42 years ago, we promised to love and help each other in sickness and in health, for richer or poorer, for better or for worse. We really didn’t know what we were getting ourselves into. We had no ideas about the adventures we’d have the changes we’d go through, the problems we’d face and fight about, or how deeply we would come to trust each other.
Much of what I love I learned from my husband. Before I met him, I never thought about taking chemistry classes. I didn’t know that chemistry was a subject that thrives on language and can be illustrated with drawings in a secret code.
He didn’t know that you could critique a first draft of a play, or say something silly that would wind up making our living room headquarters for the neighborhood food co-op. Or that his lab skills would overflow into our kitchen.
His quick ability with picking up useful phrases makes it possible for us to travel off the beaten path anywhere in the world.
Thanks to his skills, we climbed the steep paths of the swiss-cheese rocks in Meteora, Greece where the monks live, and we wandered around the streets of Kyoto where the signs are no longer in English and people are pleased to have their dogs praised, “Inu, ii des.”
He learned to ride a bicycle because I wouldn’t let him ride my motorbike until he could ride a two-wheeler. He encouraged me to become strong enough to use a bicycle as my major transportation – and now we don’t own a motorbike or a car. It’s funny that we used to think a car meant freedom and now not owning one is greater freedom.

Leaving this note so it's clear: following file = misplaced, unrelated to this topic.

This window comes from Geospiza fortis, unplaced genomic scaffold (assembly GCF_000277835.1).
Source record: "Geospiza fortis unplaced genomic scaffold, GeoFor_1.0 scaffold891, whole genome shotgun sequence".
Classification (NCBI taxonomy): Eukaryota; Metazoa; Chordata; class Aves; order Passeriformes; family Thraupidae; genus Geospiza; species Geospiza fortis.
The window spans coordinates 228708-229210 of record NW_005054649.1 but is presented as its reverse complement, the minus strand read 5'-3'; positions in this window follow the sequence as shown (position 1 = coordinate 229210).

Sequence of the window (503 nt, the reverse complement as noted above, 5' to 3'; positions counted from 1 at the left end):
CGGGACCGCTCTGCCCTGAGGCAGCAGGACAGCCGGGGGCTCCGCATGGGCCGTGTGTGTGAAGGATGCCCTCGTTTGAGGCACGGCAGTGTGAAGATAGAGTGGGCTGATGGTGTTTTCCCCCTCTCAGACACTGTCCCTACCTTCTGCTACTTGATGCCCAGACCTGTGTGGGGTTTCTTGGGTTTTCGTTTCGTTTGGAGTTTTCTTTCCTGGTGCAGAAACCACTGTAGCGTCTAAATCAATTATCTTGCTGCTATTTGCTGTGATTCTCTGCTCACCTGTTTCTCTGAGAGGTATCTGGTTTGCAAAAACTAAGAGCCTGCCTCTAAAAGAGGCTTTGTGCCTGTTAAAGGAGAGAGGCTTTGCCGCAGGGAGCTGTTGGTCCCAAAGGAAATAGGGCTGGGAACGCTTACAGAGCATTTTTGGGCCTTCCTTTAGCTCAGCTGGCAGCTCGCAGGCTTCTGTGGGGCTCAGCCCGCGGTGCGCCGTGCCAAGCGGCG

The hospital locked him out of the delivery room when our first daughter was born. He delivered our second daughter himself in our home while we distracted his mother by sending her for a camera.
He made child-rearing a joint project, like everything else. Discipline, allowances, what they could wear. He helped me survive their teenaged rebellions, and just when they started to improve, he helped me survive their going off to college. He cried at their weddings.
We’ve provided safe havens for each other when our jobs weren’t going well. And employed or not, he worked on his amazing research projects (doing what I taught him was called stone-soup research) that I’m sure will improve the lives of many.
He helped me renovate two fixer-upper houses.
He jumps on a trampoline with our grandchildren and help me do magic shows for them.
He has survived being fired, being hit by a truck, burying beloved pets, being criticized by our children and even being yelled at by me, and he has continued to be my best friend.
I don't know any other marriages like this. I have always felt that I am an alien. The fact that we were able to have children together indicates that he is an alien, too. After 42 years I am happy to see him beside me when I wake up in the morning, happy to receive calls from him during the day, happy that he comes home for dinner. I love it that he reads stories to me and does the voices for the characters. I love it that he eats cutely, which makes cooking worthwhile. I love it that he has a different perspective from me and his ideas help me shape my own. He is a major part of my life.
When we said those vows about for better or for worse, for richer for poorer, in sickness and in health, that sounded scary. But now that we’re doing it – that’s just how life is. I’m glad we’re exploring it together!